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Gygi v. United Rentals (North America), Inc.

United States District Court, D. Utah

November 28, 2018

GARY GYGI, SUSAN GYGI, CLAUDIA DIEDRICH, THE ESTATE OF WILFORD DIEDRICH, HOWARD DIEDRICH, KEN DIEDRICH, MARK DIEDRICH, and BRIAN DIEDRICH, Plaintiffs,
v.
UNITED RENTALS (NORTH AMERICA), INC., UNITED RENTALS, INC., DAVID ANDERSON, DOMINIC MORTENSEN, MARKSMAN MANUFACTURING CORPORATION, INC., and DEMCO TRANSPORTATION, INC, Defendants.

          MEMORANDUM DECISION AND ORDER GRANTING PLAINTIFFS' MOTION TO REMAND

          JILL N. PARRISH DISTRICT JUDGE

         Before the court is plaintiffs' Motion to Remand. [Docket 6]. The court GRANTS the motion and orders that this action be remanded to the Third District Court for the State of Utah.

         BACKGROUND

         This is a wrongful death action stemming from an automobile accident near Bear Lake. Plaintiff Gary Gygi rented a trailer from defendant United Rentals, Inc. Defendants David Anderson and Dominic Mortensen (collectively, “United employees”) were employed by United Rentals and assisted Gygi in renting and hitching the trailer to his truck. Gygi loaded the trailer with mulch and drove with plaintiff Wilfred Deidrich toward Bear Lake. While descending a hill, Gygi lost control of the truck resulting in a roll-over accident that severely injured Gygi and killed Deidrich.

         Gygi, Diedrich's estate, and several other plaintiffs sued United Rentals, Anderson, Mortensen, and other defendants in state court. Defendants United Rentals (North America), Inc., United Rentals, Anderson, Mortensen, and Marksman Manufacturing Corporation, Inc.[1](collectively, “defendants”) removed the action to this court pursuant to 28 U.S.C. § 1441(a). The removal was premised on diversity jurisdiction under 28 U.S.C. § 1332(a), despite the apparent lack of complete diversity among the parties. Defendants argued in their Notice of Removal that the only nondiverse parties, the United employees, were fraudulently joined to frustrate federal jurisdiction and their citizenship should therefore be ignored when evaluating the court's diversity jurisdiction. In response, plaintiffs filed the instant Motion to Remand, arguing that the United employees were not fraudulently joined.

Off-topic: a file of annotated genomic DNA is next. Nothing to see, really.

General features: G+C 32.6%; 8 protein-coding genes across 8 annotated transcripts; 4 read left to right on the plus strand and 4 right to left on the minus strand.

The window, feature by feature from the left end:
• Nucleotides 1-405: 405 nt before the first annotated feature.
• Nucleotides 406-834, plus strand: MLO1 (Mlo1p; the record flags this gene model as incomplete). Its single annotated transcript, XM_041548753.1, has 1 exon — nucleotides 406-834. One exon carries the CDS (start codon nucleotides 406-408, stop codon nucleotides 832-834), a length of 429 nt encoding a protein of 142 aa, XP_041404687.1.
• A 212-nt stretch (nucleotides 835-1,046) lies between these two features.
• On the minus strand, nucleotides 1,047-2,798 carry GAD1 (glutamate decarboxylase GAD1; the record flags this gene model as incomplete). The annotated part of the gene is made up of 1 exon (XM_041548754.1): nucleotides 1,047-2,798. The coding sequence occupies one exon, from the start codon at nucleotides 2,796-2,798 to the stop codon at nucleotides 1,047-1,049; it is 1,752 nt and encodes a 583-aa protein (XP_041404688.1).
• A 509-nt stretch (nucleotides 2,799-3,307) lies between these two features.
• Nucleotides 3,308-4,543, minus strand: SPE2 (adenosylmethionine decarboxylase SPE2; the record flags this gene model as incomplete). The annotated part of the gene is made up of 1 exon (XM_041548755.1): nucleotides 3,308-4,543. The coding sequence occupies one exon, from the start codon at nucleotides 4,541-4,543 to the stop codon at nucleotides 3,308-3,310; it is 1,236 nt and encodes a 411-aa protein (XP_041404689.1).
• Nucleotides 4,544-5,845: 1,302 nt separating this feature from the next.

ANALYSIS

         “A case originally filed in state court may be removed to [this] court if, but only if, ‘federal subject-matter jurisdiction would exist over the claim.'” Firstenberg v. City of Santa Fe, 696 F.3d 1018, 1023 (10th Cir. 2012) (citation omitted); see also 28 U.S.C. § 1441(a) (allowing removal of an action if “the district courts of the United States have original jurisdiction” over the action). When they removed the case from Utah state court, defendants asserted that this court may validly exercise diversity jurisdiction under 28 U.S.C. § 1332(a) because the United employees-the only nondiverse parties-were joined for the sole purpose of destroying diversity and preventing removal to federal court. Plaintiffs' motion to remand challenges this court's subject-matter jurisdiction. Plaintiffs urge that removal to this court was improper because diversity jurisdiction is lacking and, accordingly, requests that the court remand the case to state court. See 28 U.S.C. § 1447(c) (“If at any time before final judgment it appears that the district court lacks subject matter jurisdiction [over an action removed from state court], the case shall be remanded.”). This court may not presume the existence of subject-matter jurisdiction “absent an adequate showing by the party invoking federal jurisdiction.” Dutcher v. Matheson, 733 F.3d 980, 985 (10th Cir. 2013) (citation omitted). Thus, defendants bear the burden of demonstrating that the basis for federal jurisdiction alleged in their Notice of Removal is sound. See id.

         I. FRAUDULENT JOINDER STANDARD